The projection trick is pretty old. I think I got tired of it by the time when the Democrats stopped calling Bush a unilateralist. Lying about Bush being a unilateralist when you know he is a multilateralist just doesn’t pass the smell test. And neither is david’s refusal to recognize that neo-cons, defined as people like me, perhaps talkin, and neo-neocon don’t really like the government all is said and done. What separates us from the Hollywood pack is our belief that government is there for a purpose, and that purpose is to protect us from internal and external threats. Hollywood and Europe believes the role of government is to babysit people and make them into children.

    David won’t rail against the democratic socialism eating Europe from the inside out as a wasp larvae devours its host before final flight. But he will rail against the neo-cons, who he sees as beholden to a government that he doesn’t like. Unsaid is all the people who are beholden to the governments that he does like, for those people, david says and does nothing about.

  35. Buffy Says:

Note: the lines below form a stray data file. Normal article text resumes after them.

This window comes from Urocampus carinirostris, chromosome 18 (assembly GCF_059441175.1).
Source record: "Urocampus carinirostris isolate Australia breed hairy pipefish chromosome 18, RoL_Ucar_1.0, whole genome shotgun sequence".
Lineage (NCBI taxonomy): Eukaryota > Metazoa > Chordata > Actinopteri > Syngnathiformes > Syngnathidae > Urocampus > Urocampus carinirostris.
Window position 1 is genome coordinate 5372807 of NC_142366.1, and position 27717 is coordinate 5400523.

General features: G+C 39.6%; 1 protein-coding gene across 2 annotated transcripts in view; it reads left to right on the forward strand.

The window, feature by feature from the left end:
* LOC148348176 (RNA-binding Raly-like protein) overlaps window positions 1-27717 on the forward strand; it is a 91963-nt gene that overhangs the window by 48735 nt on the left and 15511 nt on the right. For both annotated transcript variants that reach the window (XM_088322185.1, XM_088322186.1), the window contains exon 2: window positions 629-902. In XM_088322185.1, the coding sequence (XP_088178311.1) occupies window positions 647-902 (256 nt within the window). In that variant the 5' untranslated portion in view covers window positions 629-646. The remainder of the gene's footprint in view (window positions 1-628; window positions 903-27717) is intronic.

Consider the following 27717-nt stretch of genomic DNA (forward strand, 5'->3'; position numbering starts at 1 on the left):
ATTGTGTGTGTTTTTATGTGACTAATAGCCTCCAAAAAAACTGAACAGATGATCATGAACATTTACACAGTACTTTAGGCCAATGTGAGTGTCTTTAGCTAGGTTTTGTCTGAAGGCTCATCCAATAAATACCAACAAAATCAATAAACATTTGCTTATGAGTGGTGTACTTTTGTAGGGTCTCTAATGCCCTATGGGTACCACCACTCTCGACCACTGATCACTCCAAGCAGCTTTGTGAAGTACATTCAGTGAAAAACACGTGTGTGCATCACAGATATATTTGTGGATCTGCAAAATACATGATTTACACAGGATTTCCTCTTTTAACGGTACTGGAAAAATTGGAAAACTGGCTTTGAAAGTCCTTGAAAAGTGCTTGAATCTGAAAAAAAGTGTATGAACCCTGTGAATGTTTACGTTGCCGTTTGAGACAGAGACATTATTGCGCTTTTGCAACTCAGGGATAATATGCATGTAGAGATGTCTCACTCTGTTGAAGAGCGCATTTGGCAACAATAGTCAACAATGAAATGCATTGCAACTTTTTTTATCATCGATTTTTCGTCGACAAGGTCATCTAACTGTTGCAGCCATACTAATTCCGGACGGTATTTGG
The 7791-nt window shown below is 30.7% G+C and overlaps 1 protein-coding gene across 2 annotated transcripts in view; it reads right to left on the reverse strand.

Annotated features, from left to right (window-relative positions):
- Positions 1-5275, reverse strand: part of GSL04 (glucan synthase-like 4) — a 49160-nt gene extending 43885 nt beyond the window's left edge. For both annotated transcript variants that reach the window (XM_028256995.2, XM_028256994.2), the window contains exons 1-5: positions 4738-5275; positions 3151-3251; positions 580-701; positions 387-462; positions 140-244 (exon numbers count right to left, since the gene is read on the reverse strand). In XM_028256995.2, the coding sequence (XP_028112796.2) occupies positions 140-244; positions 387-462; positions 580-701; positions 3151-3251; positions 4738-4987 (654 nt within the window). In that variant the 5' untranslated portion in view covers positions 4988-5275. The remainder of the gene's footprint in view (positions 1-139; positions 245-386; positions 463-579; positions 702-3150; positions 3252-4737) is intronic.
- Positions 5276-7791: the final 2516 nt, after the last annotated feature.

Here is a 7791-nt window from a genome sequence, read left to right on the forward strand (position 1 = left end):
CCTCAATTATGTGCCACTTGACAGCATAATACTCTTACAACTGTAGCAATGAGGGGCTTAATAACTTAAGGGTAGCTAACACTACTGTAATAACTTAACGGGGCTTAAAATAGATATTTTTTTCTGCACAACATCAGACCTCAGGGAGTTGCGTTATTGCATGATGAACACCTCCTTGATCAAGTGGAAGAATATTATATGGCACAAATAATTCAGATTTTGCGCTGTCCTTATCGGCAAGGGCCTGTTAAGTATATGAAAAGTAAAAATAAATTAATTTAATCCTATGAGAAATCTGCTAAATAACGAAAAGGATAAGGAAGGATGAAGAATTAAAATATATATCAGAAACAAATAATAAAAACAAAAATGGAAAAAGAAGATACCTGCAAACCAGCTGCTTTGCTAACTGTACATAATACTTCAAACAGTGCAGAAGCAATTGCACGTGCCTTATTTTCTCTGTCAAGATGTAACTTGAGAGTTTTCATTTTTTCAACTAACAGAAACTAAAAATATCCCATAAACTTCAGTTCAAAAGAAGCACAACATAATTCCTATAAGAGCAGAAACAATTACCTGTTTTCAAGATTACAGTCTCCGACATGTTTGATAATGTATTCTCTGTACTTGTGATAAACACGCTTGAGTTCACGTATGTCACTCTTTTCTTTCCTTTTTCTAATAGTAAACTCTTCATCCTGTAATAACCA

If they’re going to blow the whistle on a powerful government agency, they’d better be ready to put in the prison time. If they don’t have the courage of their convictions, then they’re just weasle partisans, like McCarthy.

    As for media publishers of classified information, there have to be high level hearings to decide on each individual case what to do with the reporters and the publishers. You can’t assume they get off scot-free via the first amendment. If what they publish results in grievous consequences, the media can be liable like anyone.

  36. aarmchair pessimist Says:

    There’s an interesting connection to the Mohammad (peeboh) cartoons. The outraged followers of that faith took to the streets and, apparantly, very effectively explained to our brave press why they had better not publish. I throw this out as one way to deal with the problem that doesn’t require long and laborious agonizings over morality, the 1st amendment and the obligations of a citizen.
    You can hang more than a pendulum, right Neo?

  37. Holmes Says:

    Off the topic but related to the above post, I don’t think our politics in America has much of an extreme anything. The balance that Neo describes above is a balance desired by most Americans.

  38. nyomythus Says: